ADAMS COUNTY, Colo. -- Serena Campbell has been interacting with her pit bull named “Baby” for the last two years through a cage.
Her dog has been in the Adams County Shelter for the last two years waiting to be put down.
“I miss my dog and I want him back. He deserves to be home,” said Campbell.
Campbell says her upkeep fees and several appeals are what's keeping her dog alive.
Serena’s ex-partner gave up the rights to Baby to her.
But before she separated from her partner, the pit bull bit a mail carrier. Campbell says Northglenn police just ordered the dog to be put on home quarantine, and then the 17th Judicial District issued a citation to the owners.
Two days later, the house was raided, and the dog was first put in protective custody. It was then impounded.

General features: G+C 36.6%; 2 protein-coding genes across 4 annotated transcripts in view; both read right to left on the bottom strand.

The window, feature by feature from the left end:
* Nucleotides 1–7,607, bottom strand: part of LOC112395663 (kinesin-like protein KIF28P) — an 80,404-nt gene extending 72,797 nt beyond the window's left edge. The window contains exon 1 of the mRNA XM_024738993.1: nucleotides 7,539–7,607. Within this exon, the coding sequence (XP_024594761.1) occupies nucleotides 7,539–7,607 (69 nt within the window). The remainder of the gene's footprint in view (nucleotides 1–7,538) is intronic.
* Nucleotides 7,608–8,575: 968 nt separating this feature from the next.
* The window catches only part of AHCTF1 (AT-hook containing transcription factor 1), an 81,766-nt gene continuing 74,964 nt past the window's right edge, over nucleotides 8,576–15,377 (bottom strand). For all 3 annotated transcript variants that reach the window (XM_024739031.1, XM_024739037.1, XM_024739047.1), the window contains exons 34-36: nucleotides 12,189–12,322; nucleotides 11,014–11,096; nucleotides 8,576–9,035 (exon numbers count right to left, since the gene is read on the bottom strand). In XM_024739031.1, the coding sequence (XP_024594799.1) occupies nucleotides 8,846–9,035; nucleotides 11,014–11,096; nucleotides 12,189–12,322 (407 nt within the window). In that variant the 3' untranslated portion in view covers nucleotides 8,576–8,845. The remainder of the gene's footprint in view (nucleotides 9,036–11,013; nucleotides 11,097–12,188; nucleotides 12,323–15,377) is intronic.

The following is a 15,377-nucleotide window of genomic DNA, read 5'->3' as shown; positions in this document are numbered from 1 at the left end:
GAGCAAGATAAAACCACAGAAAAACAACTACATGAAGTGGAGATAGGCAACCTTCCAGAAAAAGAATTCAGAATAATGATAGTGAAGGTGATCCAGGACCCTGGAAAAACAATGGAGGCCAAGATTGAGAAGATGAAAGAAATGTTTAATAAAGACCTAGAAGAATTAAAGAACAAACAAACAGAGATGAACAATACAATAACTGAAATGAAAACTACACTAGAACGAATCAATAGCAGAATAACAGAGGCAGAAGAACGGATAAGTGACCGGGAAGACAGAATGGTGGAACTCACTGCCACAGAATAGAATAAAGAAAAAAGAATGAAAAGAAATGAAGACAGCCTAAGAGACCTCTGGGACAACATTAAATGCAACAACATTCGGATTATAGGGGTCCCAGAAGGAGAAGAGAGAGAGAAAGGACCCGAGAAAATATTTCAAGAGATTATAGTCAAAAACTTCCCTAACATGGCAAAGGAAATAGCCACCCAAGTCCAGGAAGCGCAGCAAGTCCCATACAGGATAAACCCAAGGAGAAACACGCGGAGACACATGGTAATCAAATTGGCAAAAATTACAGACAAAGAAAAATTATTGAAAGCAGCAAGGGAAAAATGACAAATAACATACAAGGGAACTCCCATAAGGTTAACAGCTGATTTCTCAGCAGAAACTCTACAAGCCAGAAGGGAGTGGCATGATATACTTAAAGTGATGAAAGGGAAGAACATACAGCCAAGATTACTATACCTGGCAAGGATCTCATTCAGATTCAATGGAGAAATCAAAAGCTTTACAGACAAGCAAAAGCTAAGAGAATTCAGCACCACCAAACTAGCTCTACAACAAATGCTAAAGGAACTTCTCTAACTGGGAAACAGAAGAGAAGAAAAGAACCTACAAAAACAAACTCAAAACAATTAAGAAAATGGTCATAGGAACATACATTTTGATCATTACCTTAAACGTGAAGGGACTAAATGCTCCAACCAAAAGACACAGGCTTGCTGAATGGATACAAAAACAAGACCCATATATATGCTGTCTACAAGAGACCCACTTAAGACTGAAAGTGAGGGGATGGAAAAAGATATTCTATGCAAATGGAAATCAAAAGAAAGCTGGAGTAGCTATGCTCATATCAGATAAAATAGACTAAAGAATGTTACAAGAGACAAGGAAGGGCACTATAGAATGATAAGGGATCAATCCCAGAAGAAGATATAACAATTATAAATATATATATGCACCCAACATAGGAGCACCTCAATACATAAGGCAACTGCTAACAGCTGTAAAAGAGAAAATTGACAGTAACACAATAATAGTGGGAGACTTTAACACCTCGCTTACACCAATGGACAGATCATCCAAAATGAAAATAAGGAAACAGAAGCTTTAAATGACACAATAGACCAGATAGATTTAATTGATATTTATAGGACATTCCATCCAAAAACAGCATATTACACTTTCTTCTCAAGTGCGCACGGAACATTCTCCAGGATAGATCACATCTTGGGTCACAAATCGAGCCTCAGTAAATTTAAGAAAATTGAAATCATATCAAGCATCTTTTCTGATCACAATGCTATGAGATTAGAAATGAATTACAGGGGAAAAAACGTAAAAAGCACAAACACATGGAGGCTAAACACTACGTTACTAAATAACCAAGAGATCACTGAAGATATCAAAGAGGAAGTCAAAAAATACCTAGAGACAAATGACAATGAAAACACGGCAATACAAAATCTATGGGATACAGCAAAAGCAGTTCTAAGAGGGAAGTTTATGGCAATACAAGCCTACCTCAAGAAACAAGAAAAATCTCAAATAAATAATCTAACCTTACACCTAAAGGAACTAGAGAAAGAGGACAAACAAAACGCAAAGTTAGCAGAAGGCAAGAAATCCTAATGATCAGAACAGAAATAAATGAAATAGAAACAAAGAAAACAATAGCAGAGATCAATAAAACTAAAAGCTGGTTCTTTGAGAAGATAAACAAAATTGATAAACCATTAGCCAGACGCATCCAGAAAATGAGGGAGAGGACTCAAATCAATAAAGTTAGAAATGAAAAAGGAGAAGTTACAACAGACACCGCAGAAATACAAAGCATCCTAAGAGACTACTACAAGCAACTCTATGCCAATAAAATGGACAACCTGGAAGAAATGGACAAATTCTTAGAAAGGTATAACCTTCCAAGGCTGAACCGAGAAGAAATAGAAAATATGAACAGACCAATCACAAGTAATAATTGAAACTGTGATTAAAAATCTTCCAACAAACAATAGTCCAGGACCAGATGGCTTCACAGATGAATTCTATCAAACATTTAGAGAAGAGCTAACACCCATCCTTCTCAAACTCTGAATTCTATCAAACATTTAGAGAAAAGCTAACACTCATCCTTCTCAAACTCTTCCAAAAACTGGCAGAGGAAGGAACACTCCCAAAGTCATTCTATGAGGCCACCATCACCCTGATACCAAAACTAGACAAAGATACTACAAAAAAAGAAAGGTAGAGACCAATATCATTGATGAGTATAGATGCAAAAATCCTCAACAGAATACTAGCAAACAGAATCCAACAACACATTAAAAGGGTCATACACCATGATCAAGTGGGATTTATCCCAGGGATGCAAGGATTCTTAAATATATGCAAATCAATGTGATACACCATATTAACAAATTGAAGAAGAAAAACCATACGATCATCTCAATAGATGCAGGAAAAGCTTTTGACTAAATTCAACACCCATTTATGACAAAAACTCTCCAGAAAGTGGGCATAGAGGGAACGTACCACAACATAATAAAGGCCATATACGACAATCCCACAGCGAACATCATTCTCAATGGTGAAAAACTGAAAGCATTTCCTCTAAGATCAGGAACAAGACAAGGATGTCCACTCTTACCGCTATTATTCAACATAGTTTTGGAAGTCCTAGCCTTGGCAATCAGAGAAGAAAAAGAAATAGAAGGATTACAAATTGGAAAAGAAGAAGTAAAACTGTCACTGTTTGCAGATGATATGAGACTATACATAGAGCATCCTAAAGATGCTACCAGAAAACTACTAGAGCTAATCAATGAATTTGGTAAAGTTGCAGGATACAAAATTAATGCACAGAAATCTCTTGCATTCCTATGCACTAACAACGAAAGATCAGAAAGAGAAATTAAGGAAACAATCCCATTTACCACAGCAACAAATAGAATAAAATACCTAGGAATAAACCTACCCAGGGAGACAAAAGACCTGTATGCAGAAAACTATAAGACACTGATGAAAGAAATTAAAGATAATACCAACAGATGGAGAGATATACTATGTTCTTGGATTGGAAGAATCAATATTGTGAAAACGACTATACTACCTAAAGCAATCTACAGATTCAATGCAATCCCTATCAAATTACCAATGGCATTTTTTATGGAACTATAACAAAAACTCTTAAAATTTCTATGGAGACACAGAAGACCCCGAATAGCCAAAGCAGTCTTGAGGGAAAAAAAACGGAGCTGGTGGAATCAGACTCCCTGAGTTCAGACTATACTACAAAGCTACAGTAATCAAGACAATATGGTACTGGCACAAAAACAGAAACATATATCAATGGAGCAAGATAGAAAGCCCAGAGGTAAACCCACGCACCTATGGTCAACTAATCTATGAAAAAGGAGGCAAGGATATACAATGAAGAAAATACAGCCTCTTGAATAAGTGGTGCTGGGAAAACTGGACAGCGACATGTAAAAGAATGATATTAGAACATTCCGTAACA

The state ordered the release of the dog, but Campbell says she still couldn't get it back. A hearing held by Northglenn deemed the dog vicious and the dog was ordered to be put to sleep.
Juliet Piconne is Serena’s lawyer; she filed a federal suit on her behalf claiming Serena’s rights were violated.
“This is the most horrendous case of abuse of power I have seen ever," Piconne said.
Piconne says Northglenn had no rights to hold another hearing on the bite incident because the state already ruled on it, making it double jeopardy.
Also, Serena never got a notice of the impoundment until six months later.
Piconne says it would also be illegal to put Serena’s dog down because, based on this report, the victim didn't suffer serious injuries.
“He has been in this cage for 580 days. That's just not right. That's not humane,” said Piconne.